Sellers are less likely to take independent buyers seriously, even more so if they fail to get preapproved. Getting a mortgage prequalification or preapproval letter lets the seller know that a lender is ready to fund the purchase. It also aids in the process of finalizing a mortgage, which can reduce hangups and improve seller confidence. Thus, preapproval can often put buyers in a better position to negotiate and help them stand out from the crowd.
Get Title Insurance
Title insurance is crucial for buyers because it protects them and their lender from sellers who don’t — or previous sellers who didn’t — have free and clear ownership of the property. If the buyer fails to get this insurance, they could end up paying off liens or even losing the house later on. Typically, a closing agent launches the process of securing title insurance during closing. However, independent buyers will have to complete this step on their own.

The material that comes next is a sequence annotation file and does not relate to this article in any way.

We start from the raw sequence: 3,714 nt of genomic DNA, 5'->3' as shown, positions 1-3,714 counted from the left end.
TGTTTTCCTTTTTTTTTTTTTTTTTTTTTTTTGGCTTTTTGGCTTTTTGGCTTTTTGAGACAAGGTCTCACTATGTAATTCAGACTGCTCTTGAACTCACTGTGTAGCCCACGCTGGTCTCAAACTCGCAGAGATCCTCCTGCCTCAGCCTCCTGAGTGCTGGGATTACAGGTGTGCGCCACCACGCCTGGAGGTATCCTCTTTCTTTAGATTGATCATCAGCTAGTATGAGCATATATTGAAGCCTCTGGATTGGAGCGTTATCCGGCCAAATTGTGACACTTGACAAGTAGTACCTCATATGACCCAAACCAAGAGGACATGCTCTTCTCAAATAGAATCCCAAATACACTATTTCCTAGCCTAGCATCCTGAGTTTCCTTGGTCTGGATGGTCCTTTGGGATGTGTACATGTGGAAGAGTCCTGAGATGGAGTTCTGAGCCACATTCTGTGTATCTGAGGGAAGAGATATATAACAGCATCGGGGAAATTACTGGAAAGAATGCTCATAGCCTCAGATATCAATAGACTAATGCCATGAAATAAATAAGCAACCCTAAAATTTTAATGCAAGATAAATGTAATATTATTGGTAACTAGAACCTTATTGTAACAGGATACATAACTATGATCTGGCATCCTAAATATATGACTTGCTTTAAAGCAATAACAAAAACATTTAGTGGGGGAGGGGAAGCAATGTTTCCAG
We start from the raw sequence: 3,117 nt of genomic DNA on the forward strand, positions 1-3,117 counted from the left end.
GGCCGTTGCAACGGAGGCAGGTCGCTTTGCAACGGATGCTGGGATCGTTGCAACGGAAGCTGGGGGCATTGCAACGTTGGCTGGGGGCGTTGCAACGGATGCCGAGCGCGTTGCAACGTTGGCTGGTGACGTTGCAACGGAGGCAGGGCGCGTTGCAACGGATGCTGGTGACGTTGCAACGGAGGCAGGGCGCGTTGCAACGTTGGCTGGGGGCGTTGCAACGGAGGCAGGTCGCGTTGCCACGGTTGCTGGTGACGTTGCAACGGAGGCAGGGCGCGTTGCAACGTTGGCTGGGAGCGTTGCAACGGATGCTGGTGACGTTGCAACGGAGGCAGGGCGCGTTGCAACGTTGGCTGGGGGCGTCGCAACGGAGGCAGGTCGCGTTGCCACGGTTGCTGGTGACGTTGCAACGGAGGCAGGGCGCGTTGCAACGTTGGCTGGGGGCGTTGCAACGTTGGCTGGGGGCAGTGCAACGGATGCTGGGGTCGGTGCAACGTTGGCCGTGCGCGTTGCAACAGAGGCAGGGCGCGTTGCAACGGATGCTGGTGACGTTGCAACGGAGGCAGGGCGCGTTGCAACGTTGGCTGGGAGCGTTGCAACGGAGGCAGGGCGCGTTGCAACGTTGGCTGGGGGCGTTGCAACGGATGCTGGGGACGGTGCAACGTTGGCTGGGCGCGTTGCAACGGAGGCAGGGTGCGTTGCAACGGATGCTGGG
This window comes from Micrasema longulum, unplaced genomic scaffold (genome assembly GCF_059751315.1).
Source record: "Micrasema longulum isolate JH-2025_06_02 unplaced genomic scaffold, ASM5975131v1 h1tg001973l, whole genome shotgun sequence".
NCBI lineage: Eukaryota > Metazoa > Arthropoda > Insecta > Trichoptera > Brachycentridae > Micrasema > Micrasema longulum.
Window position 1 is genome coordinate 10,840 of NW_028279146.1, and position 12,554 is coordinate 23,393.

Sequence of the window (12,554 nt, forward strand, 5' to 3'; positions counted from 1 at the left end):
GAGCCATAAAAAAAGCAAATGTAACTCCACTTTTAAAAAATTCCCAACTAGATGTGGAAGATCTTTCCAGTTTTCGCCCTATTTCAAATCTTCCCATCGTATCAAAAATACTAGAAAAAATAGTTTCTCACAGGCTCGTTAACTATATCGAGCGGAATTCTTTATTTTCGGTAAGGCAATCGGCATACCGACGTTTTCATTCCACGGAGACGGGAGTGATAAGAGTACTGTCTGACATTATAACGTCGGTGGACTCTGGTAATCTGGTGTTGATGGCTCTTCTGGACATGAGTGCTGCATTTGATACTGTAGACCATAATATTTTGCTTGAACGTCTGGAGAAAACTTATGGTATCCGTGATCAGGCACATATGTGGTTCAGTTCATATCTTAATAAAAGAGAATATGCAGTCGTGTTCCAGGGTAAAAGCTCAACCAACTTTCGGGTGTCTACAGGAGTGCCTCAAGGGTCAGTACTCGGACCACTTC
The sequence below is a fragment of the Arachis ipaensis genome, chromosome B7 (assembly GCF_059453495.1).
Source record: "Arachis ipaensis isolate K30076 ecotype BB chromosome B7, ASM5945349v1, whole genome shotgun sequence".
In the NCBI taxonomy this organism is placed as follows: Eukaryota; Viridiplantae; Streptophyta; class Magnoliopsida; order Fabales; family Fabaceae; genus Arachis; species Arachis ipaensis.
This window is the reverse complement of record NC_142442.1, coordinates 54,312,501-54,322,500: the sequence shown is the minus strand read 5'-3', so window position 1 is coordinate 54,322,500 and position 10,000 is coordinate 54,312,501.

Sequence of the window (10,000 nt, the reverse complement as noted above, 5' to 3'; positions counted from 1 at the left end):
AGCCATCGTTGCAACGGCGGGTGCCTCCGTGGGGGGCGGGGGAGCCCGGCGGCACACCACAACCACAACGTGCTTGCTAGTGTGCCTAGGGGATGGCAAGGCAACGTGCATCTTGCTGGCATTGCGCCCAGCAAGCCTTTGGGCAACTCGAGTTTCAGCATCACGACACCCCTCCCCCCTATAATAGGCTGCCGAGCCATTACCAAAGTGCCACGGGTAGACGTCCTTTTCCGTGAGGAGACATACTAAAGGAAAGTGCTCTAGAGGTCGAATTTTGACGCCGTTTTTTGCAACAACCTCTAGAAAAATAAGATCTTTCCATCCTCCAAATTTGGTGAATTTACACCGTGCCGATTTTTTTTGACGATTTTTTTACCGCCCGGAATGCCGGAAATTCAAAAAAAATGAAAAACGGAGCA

Hire an Attorney
Depending on the state and city in which the home purchase occurs, the buyer may have to hire a real estate attorney to handle legal transactions and disputes. Often, an attorney is less expensive than the commission paid to a realtor. Plus, they can offer legal advice, something that realtors aren’t legally able to do. At the very least, a lawyer will make sure the transaction is legal and look out for the buyer’s best interest, just as an agent would.
Find an Inspector